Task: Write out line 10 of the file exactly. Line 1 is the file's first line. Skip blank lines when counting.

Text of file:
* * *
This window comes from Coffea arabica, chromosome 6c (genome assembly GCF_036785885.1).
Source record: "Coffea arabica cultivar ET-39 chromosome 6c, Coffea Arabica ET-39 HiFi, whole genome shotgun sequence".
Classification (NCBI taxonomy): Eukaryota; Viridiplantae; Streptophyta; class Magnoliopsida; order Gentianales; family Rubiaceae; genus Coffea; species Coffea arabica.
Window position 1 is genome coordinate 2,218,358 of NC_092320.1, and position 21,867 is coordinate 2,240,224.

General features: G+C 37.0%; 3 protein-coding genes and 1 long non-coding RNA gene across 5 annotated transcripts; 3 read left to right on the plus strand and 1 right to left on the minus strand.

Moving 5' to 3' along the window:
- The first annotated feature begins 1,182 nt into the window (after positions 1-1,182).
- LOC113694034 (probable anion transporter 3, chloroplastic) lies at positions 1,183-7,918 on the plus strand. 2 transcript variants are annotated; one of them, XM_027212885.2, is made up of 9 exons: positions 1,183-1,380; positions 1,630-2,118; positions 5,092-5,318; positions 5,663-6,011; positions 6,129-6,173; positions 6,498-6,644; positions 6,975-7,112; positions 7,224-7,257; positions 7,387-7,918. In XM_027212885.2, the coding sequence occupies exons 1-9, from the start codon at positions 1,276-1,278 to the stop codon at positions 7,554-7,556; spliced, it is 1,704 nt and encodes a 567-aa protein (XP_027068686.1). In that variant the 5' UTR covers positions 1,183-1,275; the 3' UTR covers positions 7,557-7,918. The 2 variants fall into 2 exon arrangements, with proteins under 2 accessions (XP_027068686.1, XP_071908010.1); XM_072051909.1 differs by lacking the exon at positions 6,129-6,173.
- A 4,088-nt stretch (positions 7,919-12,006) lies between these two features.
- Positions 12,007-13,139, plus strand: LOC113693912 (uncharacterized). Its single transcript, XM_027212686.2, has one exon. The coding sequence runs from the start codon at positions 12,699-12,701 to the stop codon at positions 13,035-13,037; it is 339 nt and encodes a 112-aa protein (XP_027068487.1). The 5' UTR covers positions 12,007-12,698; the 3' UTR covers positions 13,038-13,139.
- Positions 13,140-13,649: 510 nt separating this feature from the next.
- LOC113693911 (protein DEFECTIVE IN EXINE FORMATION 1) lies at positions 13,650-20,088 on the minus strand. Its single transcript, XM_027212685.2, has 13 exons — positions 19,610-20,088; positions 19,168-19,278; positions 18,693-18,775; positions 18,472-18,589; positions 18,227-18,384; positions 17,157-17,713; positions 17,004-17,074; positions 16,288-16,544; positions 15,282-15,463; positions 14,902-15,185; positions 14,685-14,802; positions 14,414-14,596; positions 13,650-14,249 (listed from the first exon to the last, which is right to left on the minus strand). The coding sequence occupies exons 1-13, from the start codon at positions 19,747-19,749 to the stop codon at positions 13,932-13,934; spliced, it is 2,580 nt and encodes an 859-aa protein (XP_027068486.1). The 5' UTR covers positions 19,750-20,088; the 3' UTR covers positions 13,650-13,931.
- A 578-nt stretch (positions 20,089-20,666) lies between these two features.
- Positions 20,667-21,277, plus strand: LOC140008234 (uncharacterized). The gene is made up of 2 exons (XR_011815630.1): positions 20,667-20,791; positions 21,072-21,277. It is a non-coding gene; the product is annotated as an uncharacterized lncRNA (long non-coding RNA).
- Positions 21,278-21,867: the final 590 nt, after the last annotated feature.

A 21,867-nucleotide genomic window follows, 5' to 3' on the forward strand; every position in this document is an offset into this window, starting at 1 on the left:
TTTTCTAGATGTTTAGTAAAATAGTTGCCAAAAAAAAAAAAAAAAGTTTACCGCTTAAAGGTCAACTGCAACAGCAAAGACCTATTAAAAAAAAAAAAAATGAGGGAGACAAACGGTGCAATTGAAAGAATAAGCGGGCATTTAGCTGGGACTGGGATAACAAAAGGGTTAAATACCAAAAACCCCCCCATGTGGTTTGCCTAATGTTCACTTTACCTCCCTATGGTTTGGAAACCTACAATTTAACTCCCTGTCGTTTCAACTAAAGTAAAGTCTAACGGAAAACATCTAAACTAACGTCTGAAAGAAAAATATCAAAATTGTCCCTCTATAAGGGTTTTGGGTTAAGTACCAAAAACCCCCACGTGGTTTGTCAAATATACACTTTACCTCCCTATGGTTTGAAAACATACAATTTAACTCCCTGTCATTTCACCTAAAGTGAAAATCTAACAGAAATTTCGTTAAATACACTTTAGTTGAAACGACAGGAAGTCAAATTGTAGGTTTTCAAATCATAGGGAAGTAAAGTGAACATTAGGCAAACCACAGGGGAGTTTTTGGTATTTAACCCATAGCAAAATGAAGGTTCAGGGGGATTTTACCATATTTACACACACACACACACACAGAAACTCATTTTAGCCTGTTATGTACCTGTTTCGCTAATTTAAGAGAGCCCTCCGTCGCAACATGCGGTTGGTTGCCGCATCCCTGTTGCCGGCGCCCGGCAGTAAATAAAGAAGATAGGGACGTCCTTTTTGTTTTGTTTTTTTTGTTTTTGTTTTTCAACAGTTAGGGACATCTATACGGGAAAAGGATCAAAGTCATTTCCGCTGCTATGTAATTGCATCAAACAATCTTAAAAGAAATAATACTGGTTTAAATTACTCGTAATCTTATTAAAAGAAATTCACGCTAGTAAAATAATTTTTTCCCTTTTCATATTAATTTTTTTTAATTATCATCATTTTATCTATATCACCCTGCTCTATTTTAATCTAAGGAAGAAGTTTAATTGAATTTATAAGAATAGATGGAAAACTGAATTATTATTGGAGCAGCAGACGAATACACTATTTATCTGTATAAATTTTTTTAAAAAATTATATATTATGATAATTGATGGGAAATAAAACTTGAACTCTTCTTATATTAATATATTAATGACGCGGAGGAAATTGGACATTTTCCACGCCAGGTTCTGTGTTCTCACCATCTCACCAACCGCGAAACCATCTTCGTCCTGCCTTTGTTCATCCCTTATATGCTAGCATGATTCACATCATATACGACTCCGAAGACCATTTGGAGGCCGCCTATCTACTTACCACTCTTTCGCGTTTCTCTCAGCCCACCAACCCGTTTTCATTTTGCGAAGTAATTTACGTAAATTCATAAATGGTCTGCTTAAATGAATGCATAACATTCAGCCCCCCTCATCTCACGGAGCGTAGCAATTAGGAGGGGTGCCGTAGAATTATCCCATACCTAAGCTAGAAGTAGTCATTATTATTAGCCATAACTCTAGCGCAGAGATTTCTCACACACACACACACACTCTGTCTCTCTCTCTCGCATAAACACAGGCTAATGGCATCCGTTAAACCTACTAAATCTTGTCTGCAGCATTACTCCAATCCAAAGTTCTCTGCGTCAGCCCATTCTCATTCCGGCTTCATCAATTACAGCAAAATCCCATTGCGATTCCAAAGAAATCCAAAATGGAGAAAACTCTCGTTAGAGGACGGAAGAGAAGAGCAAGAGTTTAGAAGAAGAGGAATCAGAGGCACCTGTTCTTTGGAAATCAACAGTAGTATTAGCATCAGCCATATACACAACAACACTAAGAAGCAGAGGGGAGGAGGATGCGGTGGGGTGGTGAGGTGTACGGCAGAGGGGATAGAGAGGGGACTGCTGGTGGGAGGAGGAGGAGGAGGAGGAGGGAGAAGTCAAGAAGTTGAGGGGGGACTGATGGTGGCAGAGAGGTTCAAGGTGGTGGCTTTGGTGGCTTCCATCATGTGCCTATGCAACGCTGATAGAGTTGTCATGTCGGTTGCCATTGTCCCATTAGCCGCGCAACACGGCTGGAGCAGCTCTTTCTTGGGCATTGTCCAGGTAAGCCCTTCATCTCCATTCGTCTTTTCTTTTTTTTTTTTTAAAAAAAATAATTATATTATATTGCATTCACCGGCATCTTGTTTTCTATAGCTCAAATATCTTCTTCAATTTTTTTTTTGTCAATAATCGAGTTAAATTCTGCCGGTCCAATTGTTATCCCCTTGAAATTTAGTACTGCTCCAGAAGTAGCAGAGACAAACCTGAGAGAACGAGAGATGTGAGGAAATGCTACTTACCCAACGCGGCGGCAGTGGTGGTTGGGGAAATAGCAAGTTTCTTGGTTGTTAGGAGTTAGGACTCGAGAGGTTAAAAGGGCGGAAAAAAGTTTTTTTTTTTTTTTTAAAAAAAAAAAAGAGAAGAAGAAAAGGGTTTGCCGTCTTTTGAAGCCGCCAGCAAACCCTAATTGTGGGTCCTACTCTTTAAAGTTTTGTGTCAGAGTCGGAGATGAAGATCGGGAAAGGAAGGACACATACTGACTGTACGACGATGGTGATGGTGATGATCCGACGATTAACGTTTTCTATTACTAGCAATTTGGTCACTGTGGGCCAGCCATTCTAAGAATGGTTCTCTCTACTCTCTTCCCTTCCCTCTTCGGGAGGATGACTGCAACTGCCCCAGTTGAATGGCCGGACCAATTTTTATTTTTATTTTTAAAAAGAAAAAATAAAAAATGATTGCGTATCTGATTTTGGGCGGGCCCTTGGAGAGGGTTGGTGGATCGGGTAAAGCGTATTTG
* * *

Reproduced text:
- Positions 12,007-13,139, plus strand: LOC113693912 (uncharacterized). Its single transcript, XM_027212686.2, has one exon. The coding sequence runs from the start codon at positions 12,699-12,701 to the stop codon at positions 13,035-13,037; it is 339 nt and encodes a 112-aa protein (XP_027068487.1). The 5' UTR covers positions 12,007-12,698; the 3' UTR covers positions 13,038-13,139.